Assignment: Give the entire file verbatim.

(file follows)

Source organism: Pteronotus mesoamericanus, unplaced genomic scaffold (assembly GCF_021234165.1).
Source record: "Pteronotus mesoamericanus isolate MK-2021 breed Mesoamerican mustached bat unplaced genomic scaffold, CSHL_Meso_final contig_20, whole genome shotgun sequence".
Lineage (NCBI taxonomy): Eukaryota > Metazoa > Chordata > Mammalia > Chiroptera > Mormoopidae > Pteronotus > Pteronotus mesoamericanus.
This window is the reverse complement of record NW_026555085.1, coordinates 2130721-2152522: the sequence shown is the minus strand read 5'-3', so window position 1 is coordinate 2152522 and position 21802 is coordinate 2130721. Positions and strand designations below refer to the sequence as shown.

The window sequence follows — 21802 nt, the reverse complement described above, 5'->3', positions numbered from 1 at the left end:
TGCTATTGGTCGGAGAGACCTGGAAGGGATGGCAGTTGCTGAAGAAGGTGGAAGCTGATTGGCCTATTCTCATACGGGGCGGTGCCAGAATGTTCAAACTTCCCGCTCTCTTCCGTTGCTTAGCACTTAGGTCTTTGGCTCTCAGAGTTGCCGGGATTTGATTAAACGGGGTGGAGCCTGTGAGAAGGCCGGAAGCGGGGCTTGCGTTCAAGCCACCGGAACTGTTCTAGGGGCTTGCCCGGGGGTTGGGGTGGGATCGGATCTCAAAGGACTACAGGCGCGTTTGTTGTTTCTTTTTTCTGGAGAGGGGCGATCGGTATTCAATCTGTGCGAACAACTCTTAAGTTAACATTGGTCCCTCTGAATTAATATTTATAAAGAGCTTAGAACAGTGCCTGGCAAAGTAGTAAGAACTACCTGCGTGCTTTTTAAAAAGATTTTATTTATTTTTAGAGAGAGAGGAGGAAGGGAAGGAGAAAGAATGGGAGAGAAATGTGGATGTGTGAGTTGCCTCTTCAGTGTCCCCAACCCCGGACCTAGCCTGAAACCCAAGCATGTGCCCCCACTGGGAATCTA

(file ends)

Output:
Source organism: Pteronotus mesoamericanus, unplaced genomic scaffold (assembly GCF_021234165.1).
Source record: "Pteronotus mesoamericanus isolate MK-2021 breed Mesoamerican mustached bat unplaced genomic scaffold, CSHL_Meso_final contig_20, whole genome shotgun sequence".
Lineage (NCBI taxonomy): Eukaryota > Metazoa > Chordata > Mammalia > Chiroptera > Mormoopidae > Pteronotus > Pteronotus mesoamericanus.
This window is the reverse complement of record NW_026555085.1, coordinates 2130721-2152522: the sequence shown is the minus strand read 5'-3', so window position 1 is coordinate 2152522 and position 21802 is coordinate 2130721. Positions and strand designations below refer to the sequence as shown.

The window sequence follows — 21802 nt, the reverse complement described above, 5'->3', positions numbered from 1 at the left end:
TGCTATTGGTCGGAGAGACCTGGAAGGGATGGCAGTTGCTGAAGAAGGTGGAAGCTGATTGGCCTATTCTCATACGGGGCGGTGCCAGAATGTTCAAACTTCCCGCTCTCTTCCGTTGCTTAGCACTTAGGTCTTTGGCTCTCAGAGTTGCCGGGATTTGATTAAACGGGGTGGAGCCTGTGAGAAGGCCGGAAGCGGGGCTTGCGTTCAAGCCACCGGAACTGTTCTAGGGGCTTGCCCGGGGGTTGGGGTGGGATCGGATCTCAAAGGACTACAGGCGCGTTTGTTGTTTCTTTTTTCTGGAGAGGGGCGATCGGTATTCAATCTGTGCGAACAACTCTTAAGTTAACATTGGTCCCTCTGAATTAATATTTATAAAGAGCTTAGAACAGTGCCTGGCAAAGTAGTAAGAACTACCTGCGTGCTTTTTAAAAAGATTTTATTTATTTTTAGAGAGAGAGGAGGAAGGGAAGGAGAAAGAATGGGAGAGAAATGTGGATGTGTGAGTTGCCTCTTCAGTGTCCCCAACCCCGGACCTAGCCTGAAACCCAAGCATGTGCCCCCACTGGGAATCTA